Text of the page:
How Long Does a CPS Investigation Take and What Does it Entail?
When you’ve been notified by your local Department of Social Services that you’re under investigation for the abuse, neglect or dependency of your child or a child in your care, it is an uncertain and fearful time. If you’ve never been involved with CPS you don’t know what to expect and it may be difficult not to worry:
“Am I going to lose custody of my children?”
Waiting during the investigative phase of your case can be extremely stressful and the process seemingly takes forever. In more serious cases, you may not be allowed unsupervised contact with your children if you’re allowed contact at all. How long does a CPS investigation last?
In most instances, Child Protective Services has approximately 45 days to investigate reports of neglect, dependency and abuse.
If the investigation takes longer than 45 days the agency must promptly notify the family about the extension. DSS is required to document the justification for an extension past the initial period. For instance, DSS may extend an investigation past 45 days if medical exams or forensic exams must be completed prior to DSS making a case decision. In other instances, the child may not be able to see a medical provider in the requisite time frame. Despite this flexibility in cases in which there is no obvious impediment CPS should make every effort to complete its investigation within six weeks.
If DSS receives a report alleging neglect the investigative social worker has up to 72 hours to begin the investigation. If the allegations rise to the level of serious neglect, abandonment, and/or abuse, the social worker must begin the investigation within 24 hours of receiving the report. Typically, a social worker will meet with the children and parents within the first few days of the investigation beginning, however these interviews will quickly expand to collateral witnesses and medical personnel if needed as a case develops.
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At the conclusion of the investigation, DSS notifies the parents/caregivers in writing of the agency’s case decision. If a family assessment (i.e., cases involving neglect allegations) was completed DSS can make the following case decision based on its investigation: (1) services recommended, (2) services needed, or (3) services provided services no longer needed; and (4) services not recommended.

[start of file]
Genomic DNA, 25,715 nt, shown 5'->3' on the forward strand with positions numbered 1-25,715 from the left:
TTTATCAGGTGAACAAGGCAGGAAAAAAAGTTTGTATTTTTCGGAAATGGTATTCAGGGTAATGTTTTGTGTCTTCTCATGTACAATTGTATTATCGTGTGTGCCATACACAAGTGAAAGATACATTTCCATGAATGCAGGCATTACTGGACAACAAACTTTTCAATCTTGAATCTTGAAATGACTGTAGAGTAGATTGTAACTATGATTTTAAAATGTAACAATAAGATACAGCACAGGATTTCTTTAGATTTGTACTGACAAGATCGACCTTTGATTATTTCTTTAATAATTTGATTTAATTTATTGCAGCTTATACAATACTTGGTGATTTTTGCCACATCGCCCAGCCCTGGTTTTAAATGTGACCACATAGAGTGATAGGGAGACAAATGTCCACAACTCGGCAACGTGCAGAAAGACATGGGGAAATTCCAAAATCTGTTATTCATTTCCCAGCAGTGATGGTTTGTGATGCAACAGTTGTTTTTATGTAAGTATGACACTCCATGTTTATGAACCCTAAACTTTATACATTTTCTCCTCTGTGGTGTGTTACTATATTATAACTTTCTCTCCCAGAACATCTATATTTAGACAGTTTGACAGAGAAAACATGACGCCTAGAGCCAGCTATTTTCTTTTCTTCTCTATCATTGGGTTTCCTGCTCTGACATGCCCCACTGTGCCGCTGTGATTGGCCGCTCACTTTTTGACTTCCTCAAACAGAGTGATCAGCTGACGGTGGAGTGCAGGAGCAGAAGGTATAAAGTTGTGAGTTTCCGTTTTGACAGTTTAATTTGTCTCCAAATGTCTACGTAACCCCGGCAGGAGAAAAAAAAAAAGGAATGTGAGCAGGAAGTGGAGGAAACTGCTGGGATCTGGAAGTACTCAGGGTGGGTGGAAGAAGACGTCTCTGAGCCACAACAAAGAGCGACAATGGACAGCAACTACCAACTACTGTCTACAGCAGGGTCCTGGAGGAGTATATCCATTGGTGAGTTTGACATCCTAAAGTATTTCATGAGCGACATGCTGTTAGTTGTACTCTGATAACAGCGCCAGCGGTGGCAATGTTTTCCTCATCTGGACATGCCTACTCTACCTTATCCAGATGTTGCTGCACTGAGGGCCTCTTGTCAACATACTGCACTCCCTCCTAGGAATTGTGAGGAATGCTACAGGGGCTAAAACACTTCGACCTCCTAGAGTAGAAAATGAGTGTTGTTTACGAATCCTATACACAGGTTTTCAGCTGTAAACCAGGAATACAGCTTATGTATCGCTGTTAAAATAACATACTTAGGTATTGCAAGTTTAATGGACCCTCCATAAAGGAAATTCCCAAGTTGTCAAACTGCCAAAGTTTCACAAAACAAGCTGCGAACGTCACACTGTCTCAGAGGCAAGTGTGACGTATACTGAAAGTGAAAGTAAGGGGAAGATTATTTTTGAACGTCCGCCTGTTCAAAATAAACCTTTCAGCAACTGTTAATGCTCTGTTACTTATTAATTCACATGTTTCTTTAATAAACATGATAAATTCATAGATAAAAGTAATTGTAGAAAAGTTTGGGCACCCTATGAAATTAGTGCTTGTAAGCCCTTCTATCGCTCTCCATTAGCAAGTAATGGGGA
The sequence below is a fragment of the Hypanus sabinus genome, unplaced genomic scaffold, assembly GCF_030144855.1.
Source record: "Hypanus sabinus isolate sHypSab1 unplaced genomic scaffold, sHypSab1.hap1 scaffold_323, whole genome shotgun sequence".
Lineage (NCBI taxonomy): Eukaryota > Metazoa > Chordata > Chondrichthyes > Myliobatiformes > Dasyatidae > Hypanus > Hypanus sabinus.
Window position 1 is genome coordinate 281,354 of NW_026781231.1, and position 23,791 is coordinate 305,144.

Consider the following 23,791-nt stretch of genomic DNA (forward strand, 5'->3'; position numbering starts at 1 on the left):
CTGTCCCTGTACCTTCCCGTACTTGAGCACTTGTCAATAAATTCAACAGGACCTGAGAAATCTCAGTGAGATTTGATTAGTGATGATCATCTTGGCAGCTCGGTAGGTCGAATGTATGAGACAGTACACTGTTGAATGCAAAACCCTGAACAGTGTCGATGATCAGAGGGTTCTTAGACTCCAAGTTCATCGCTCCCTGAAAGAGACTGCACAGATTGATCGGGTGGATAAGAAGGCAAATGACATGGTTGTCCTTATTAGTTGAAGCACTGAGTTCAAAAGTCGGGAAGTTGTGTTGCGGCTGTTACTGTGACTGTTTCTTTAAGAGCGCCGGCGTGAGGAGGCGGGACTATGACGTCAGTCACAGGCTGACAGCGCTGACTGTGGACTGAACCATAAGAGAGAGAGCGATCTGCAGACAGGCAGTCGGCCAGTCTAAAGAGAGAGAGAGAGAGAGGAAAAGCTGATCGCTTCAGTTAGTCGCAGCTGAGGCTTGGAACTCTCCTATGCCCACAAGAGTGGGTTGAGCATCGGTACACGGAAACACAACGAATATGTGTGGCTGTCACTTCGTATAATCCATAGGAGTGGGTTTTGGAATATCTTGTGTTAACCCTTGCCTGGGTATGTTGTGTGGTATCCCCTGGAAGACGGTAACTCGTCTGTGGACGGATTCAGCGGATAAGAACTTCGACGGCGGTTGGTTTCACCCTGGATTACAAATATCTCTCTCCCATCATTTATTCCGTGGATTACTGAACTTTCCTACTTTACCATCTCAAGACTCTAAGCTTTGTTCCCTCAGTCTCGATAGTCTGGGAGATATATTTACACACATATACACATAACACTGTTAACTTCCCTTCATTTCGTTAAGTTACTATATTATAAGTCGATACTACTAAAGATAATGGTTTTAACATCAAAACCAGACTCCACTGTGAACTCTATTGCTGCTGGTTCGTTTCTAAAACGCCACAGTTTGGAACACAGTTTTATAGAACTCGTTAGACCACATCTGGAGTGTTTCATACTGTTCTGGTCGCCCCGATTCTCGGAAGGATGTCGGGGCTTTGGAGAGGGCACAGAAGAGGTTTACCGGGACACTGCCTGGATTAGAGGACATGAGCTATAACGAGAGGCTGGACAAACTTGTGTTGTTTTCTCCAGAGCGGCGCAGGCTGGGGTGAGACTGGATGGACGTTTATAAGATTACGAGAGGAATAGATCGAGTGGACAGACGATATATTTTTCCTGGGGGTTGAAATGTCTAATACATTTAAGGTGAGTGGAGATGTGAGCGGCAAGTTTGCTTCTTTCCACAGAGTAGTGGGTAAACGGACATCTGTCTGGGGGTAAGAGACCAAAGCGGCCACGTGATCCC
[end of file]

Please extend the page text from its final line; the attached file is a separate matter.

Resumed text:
Services Provided Services No Longer Needed
If DSS conducts an investigative assessment (i.e., cases involving serious neglect, abuse, and/or abandonment) DSS can make the following case decision: (1) substantiated or (2) unsubstantiated.
If DSS conducts an investigative assessment, DSS can make the following case decision: (1) substantiated or (2) unsubstantiated. DSS will substantiate a report if it finds that the minor child was maltreated, abused or seriously neglected. Depending on the safety risks, DSS may petition the court to remove the children or request that safety plans be put in place to ensure that the child is not exposed to any further maltreatment. If no maltreatment or abuse occurred, the agency will unsubstantiated the report and close the case.
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CPS Investigations can keep you on edge, stressed, and concerned about your family’s future. DSS has exclusive decision-making authority during the investigative stages which can make you feel helpless and frustrated. Our Certified Child Welfare Specialists have a wealth of experience helping clients like you fight to reunify or keep their families intact. Let us help you ensure that you are being treated fairly and your rights are being protected. Contact us today.
- Child Protective Services FAQ (CPS / DSS)
- Can an Attorney Help Me During a CPS Investigation
- Can DSS Interview My Minor Children
- Responsible Individuals List (RIL)
- Public Health and Human Services Manual